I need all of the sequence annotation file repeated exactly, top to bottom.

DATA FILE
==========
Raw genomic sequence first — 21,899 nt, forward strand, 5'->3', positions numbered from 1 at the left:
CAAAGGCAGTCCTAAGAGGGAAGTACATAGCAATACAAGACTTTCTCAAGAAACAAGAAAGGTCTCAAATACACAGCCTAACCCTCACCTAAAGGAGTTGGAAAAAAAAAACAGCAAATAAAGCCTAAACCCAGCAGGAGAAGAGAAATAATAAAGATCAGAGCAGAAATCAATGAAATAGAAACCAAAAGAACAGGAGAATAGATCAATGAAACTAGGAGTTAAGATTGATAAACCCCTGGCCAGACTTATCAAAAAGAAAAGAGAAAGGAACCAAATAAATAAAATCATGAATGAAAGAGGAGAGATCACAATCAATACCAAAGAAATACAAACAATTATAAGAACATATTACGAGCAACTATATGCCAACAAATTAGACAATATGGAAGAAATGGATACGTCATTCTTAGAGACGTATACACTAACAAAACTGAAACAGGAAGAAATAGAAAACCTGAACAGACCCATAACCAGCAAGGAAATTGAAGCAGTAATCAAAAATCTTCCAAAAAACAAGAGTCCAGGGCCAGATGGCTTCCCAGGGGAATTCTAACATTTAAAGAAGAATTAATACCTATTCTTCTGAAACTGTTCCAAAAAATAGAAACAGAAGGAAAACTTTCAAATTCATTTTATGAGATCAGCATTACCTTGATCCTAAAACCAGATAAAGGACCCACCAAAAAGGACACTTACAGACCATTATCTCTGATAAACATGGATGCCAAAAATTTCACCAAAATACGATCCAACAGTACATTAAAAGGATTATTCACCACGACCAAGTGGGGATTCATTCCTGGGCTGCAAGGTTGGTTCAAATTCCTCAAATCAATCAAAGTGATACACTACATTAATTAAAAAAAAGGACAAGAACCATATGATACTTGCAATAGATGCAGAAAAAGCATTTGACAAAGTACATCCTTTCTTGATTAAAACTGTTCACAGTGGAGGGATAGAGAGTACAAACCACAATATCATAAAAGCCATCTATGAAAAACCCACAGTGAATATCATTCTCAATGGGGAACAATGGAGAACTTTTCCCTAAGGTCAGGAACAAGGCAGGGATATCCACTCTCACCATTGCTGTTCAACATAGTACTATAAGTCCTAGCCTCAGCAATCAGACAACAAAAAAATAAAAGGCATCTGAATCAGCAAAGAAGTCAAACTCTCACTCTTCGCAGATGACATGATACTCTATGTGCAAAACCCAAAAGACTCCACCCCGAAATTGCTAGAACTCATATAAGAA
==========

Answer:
Raw genomic sequence first — 21,899 nt, forward strand, 5'->3', positions numbered from 1 at the left:
CAAAGGCAGTCCTAAGAGGGAAGTACATAGCAATACAAGACTTTCTCAAGAAACAAGAAAGGTCTCAAATACACAGCCTAACCCTCACCTAAAGGAGTTGGAAAAAAAAAACAGCAAATAAAGCCTAAACCCAGCAGGAGAAGAGAAATAATAAAGATCAGAGCAGAAATCAATGAAATAGAAACCAAAAGAACAGGAGAATAGATCAATGAAACTAGGAGTTAAGATTGATAAACCCCTGGCCAGACTTATCAAAAAGAAAAGAGAAAGGAACCAAATAAATAAAATCATGAATGAAAGAGGAGAGATCACAATCAATACCAAAGAAATACAAACAATTATAAGAACATATTACGAGCAACTATATGCCAACAAATTAGACAATATGGAAGAAATGGATACGTCATTCTTAGAGACGTATACACTAACAAAACTGAAACAGGAAGAAATAGAAAACCTGAACAGACCCATAACCAGCAAGGAAATTGAAGCAGTAATCAAAAATCTTCCAAAAAACAAGAGTCCAGGGCCAGATGGCTTCCCAGGGGAATTCTAACATTTAAAGAAGAATTAATACCTATTCTTCTGAAACTGTTCCAAAAAATAGAAACAGAAGGAAAACTTTCAAATTCATTTTATGAGATCAGCATTACCTTGATCCTAAAACCAGATAAAGGACCCACCAAAAAGGACACTTACAGACCATTATCTCTGATAAACATGGATGCCAAAAATTTCACCAAAATACGATCCAACAGTACATTAAAAGGATTATTCACCACGACCAAGTGGGGATTCATTCCTGGGCTGCAAGGTTGGTTCAAATTCCTCAAATCAATCAAAGTGATACACTACATTAATTAAAAAAAAGGACAAGAACCATATGATACTTGCAATAGATGCAGAAAAAGCATTTGACAAAGTACATCCTTTCTTGATTAAAACTGTTCACAGTGGAGGGATAGAGAGTACAAACCACAATATCATAAAAGCCATCTATGAAAAACCCACAGTGAATATCATTCTCAATGGGGAACAATGGAGAACTTTTCCCTAAGGTCAGGAACAAGGCAGGGATATCCACTCTCACCATTGCTGTTCAACATAGTACTATAAGTCCTAGCCTCAGCAATCAGACAACAAAAAAATAAAAGGCATCTGAATCAGCAAAGAAGTCAAACTCTCACTCTTCGCAGATGACATGATACTCTATGTGCAAAACCCAAAAGACTCCACCCCGAAATTGCTAGAACTCATATAAGAA